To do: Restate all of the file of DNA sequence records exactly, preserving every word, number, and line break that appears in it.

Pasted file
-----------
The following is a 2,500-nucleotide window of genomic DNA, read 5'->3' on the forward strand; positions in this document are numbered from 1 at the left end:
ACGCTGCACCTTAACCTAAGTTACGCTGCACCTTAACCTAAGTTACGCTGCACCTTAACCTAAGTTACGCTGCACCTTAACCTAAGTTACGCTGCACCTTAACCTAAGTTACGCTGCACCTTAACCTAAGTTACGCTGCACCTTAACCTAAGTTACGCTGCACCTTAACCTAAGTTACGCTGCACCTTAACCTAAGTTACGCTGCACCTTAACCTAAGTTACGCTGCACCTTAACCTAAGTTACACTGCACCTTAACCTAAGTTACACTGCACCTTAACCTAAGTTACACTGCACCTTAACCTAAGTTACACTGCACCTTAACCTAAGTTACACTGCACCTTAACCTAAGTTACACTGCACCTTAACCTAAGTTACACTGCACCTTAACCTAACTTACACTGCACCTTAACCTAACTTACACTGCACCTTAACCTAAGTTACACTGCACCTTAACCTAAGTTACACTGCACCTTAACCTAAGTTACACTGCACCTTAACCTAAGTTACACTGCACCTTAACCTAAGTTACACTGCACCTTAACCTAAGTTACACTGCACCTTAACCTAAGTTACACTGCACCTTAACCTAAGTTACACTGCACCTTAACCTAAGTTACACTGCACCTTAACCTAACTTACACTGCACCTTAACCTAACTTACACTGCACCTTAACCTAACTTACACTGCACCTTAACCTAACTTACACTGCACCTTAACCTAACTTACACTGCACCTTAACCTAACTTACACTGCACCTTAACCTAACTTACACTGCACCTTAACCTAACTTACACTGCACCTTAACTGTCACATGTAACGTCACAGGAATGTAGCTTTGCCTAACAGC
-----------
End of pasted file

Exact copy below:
The following is a 2,500-nucleotide window of genomic DNA, read 5'->3' on the forward strand; positions in this document are numbered from 1 at the left end:
ACGCTGCACCTTAACCTAAGTTACGCTGCACCTTAACCTAAGTTACGCTGCACCTTAACCTAAGTTACGCTGCACCTTAACCTAAGTTACGCTGCACCTTAACCTAAGTTACGCTGCACCTTAACCTAAGTTACGCTGCACCTTAACCTAAGTTACGCTGCACCTTAACCTAAGTTACGCTGCACCTTAACCTAAGTTACGCTGCACCTTAACCTAAGTTACGCTGCACCTTAACCTAAGTTACACTGCACCTTAACCTAAGTTACACTGCACCTTAACCTAAGTTACACTGCACCTTAACCTAAGTTACACTGCACCTTAACCTAAGTTACACTGCACCTTAACCTAAGTTACACTGCACCTTAACCTAAGTTACACTGCACCTTAACCTAACTTACACTGCACCTTAACCTAACTTACACTGCACCTTAACCTAAGTTACACTGCACCTTAACCTAAGTTACACTGCACCTTAACCTAAGTTACACTGCACCTTAACCTAAGTTACACTGCACCTTAACCTAAGTTACACTGCACCTTAACCTAAGTTACACTGCACCTTAACCTAAGTTACACTGCACCTTAACCTAAGTTACACTGCACCTTAACCTAAGTTACACTGCACCTTAACCTAACTTACACTGCACCTTAACCTAACTTACACTGCACCTTAACCTAACTTACACTGCACCTTAACCTAACTTACACTGCACCTTAACCTAACTTACACTGCACCTTAACCTAACTTACACTGCACCTTAACCTAACTTACACTGCACCTTAACCTAACTTACACTGCACCTTAACTGTCACATGTAACGTCACAGGAATGTAGCTTTGCCTAACAGC